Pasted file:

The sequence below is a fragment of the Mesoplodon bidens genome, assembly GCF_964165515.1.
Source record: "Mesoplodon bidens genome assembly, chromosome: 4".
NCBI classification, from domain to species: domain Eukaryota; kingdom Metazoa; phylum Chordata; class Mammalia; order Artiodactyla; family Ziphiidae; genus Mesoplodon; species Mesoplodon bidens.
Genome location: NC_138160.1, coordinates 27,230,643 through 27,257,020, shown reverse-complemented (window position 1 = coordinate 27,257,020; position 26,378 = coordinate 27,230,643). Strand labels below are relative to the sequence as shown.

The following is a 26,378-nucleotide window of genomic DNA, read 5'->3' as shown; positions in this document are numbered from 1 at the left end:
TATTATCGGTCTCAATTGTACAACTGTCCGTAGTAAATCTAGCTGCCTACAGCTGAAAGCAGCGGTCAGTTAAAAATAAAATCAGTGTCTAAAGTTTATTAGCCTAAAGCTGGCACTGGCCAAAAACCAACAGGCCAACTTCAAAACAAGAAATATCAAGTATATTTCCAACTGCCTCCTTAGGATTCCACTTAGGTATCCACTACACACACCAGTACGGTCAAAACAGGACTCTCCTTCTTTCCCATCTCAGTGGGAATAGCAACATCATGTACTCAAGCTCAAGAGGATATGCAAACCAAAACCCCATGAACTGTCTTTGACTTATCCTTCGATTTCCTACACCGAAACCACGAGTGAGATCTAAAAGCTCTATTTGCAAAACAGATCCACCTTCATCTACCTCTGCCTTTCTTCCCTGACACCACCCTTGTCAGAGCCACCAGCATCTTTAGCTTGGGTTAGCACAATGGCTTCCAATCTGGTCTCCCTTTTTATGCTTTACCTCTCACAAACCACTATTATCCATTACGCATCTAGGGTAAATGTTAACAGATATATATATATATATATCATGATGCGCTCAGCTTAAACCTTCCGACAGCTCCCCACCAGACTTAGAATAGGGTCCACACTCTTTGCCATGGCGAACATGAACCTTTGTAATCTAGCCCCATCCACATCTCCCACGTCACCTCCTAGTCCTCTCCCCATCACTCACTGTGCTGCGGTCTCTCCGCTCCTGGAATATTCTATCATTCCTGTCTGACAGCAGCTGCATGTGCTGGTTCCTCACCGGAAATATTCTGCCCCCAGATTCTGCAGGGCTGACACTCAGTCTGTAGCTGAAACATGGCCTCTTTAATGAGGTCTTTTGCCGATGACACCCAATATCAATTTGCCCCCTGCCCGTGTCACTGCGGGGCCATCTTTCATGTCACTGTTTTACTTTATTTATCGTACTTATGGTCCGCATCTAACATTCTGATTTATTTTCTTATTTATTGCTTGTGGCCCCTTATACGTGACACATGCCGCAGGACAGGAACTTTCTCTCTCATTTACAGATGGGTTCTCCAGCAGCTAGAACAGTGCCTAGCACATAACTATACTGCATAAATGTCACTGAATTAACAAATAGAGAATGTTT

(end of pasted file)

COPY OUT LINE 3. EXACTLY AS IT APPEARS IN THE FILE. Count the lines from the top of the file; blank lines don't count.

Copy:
NCBI classification, from domain to species: domain Eukaryota; kingdom Metazoa; phylum Chordata; class Mammalia; order Artiodactyla; family Ziphiidae; genus Mesoplodon; species Mesoplodon bidens.